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The Transport of Volcanic Ash Following an Eruption in a GCM

Kravitz, B., Robock, A., Bourassa, A., Deshler, T., Wu, D., Mattis, I., Finger, F., Hoffmann, A., Ritter, C., Bitar, L., Duck, T.J. and Barnes, J.E.. 2011. Simulation and observations of stratospheric aerosols from the 2009 Sarychev volcanic eruption. Journal of Geophysical Research - Atmospheres 116: D18211, doi:10.1029/2010JD015501.
The impact of volcanic eruptions on climate has been studied and the effects are well known. In general, volcanic eruptions will throw particulate and aerosol materials into the stratosphere. These aerosols, primarily sulfate type, increase the albedo of the planet, which means less solar radiation coming in. The result is a cooling of the lower troposphere and surface. Generally, the greater the eruption, the stronger this effect will be and the longer it will last. Volcanic ejections that are confined to the troposphere would have little effect as the troposphere is more efficient in scavenging out the relatively large particulates.

Volcanism is considered an "external" forcing to the Earth's atmosphere, and, as a forcing process its occurrence is considered to be unpredictable and irregular. However, once the particulate matter and aerosols are injected into the atmosphere it is possible to project the spread of the material using a general circulation model (GCM). In June, 2009, the Sarychev volcano in the Kamchatka Peninsula erupted explosively for a period of approximately five days. At the time, it was the second such eruption within the span of a year. It injected 1.2 Terragrams (Tg) of material into the atmosphere to an estimated height of as much as 16 km.

Kravitz et al. (2011) studied measurements of the optical depth of the aerosol sulfates, and compared these with the projected output from a 20 member ensemble using a GCM, and the goal was to provide suggestions for improving the model's capabilities. The model used was the National Aeronautics and Space Administration (NASA) Goddard Institute for Space Studies Model-E. This is a coupled atmosphere - ocean GCM with fairly coarse resolution in the horizontal (4° by 5° lat/lon) and vertical (23 layers). However, the model contained levels up to 80 km, necessarily including the stratosphere.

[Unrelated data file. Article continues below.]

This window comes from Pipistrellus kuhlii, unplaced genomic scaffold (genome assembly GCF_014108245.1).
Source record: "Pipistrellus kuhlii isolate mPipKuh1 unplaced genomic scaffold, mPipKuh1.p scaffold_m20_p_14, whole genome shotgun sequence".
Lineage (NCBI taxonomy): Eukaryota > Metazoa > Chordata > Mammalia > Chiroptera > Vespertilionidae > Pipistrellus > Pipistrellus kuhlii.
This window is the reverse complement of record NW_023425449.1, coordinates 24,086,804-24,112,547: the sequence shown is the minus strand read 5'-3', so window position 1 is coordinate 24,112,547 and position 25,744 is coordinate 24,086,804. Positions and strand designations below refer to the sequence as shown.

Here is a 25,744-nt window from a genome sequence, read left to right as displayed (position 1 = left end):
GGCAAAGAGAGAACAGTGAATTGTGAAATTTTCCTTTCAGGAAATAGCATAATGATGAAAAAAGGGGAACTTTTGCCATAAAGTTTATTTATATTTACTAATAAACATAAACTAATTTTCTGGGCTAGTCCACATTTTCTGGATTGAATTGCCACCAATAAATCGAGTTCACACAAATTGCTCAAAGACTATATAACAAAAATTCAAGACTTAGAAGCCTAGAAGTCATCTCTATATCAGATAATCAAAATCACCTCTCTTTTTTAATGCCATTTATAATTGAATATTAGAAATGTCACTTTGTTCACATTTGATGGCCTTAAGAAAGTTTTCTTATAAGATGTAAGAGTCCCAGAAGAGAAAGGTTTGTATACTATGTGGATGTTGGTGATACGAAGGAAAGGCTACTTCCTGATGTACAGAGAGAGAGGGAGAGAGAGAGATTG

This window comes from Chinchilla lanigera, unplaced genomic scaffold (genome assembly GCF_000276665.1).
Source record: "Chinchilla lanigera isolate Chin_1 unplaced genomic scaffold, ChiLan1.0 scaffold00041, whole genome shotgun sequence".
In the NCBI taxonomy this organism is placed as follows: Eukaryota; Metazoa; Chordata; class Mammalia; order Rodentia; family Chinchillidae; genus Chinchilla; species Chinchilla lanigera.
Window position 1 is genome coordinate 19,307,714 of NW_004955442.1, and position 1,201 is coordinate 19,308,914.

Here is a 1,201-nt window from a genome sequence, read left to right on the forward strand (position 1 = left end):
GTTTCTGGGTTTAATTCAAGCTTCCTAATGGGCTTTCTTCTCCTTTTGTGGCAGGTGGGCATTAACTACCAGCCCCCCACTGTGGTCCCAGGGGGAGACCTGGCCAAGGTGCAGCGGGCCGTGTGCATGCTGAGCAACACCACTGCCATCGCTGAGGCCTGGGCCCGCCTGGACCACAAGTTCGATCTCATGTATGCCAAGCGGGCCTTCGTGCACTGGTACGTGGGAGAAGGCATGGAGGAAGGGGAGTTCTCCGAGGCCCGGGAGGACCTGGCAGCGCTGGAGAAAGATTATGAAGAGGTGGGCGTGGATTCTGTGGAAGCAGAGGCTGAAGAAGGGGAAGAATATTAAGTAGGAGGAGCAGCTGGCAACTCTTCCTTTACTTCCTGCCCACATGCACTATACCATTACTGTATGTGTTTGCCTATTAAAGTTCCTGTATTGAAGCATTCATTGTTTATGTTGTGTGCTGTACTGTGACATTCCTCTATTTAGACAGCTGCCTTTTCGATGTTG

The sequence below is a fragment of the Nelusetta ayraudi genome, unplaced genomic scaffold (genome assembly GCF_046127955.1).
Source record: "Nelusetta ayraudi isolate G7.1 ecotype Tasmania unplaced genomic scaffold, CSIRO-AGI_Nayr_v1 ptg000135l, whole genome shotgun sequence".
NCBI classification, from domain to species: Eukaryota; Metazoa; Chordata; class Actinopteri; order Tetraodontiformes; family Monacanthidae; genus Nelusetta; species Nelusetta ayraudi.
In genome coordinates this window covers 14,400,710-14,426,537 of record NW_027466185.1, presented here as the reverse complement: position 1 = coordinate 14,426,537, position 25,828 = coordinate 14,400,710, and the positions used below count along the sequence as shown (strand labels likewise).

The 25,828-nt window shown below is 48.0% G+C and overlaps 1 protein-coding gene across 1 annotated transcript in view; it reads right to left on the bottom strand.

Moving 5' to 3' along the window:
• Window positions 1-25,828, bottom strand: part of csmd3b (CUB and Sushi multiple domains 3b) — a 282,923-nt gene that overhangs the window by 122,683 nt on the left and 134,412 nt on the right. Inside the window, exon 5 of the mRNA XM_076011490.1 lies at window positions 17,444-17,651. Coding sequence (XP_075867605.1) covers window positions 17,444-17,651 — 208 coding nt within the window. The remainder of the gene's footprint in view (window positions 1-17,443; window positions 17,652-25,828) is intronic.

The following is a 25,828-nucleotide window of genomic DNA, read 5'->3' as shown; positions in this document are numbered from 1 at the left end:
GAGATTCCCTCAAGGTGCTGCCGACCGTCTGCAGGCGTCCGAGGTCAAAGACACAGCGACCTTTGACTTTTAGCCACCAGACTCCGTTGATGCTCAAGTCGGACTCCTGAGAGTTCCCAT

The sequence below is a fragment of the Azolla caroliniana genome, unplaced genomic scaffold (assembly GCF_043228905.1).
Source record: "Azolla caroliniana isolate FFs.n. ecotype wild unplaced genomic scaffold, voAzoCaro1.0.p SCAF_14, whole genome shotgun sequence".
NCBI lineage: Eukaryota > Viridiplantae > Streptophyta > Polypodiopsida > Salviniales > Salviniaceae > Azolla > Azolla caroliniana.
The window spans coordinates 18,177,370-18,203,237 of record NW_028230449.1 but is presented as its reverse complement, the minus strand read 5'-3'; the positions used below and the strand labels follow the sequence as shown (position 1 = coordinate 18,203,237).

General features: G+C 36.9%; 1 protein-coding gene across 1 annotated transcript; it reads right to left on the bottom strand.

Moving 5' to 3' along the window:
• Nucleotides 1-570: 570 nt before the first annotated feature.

The control model run consisted of a 20 member suite globally from 2007 - 2010. In the experiment, 1.5 Tg of volcanic material was injected into the atmosphere at a point near Sarychev in 2008 of the model year. The observed aerosol measurements came from ground based LIDARS at six locations around the world as well as satellite based measurements that profile the aerosol concentration using scattered sunlight (Optical Spectrograph and Infrared Imaging System (OSIRIS)).

The authors found that the model did a reasonably good job in spreading the volcanic material around the Northern Hemisphere, but there were some important discrepancies between the model and observations (e.g. Fig.1). The model transported the material too quickly into the tropics, but too slowly into the high latitudes. The authors speculate that this error may be a function of the need to improve the model stratospheric circulation. Also, the model tended to remove aerosols too quickly from the atmosphere (Fig. 1), especially in the high latitudes, which may have been a function of model overestimate of particulate size. Note that in Fig. 1, the modeled peak aerosol values occur one month earlier than observed and then decrease in concentration too quickly.

Figure 1. Adapted from Fig. 11 from Kravitz et al. (2011). The LIDAR retrievals from Hefei, China as compared to ModelE output and OSIRIS retrievals. (left) The monthly averages of backscatter as a function of altitude maximizing in September 2009. (right) The integrated (15-25 km) optical depth through the stratosphere for the LIDAR data (black), zonally averaged stratospheric aerosol optical depth calculated by the model in the grid latitude containing the Hefei LIDAR (28°-32°N) (red), and OSIRIS retrievals zonally averaged over the latitude band 30°-35°N (blue).

Several articles in the past have highlighted shortcomings of the models used to simulate climate. This is yet another example demonstrating that climate models have a difficult time representing effectively the impact of external-type and seemingly "random" forcing processes which can occur in real time. The likely impact on surface temperature from the Kravitz et al. experiment would be a bias toward warm temperatures on the time scale of months. Thus, it is not likely we can soon improve upon the ability of models to take into account forcing such as volcanic processes in even short-term climate variability without statistically derived parameterizations. Then in the long-term, the best we can do is; "what if"?

Archived 1 November 2011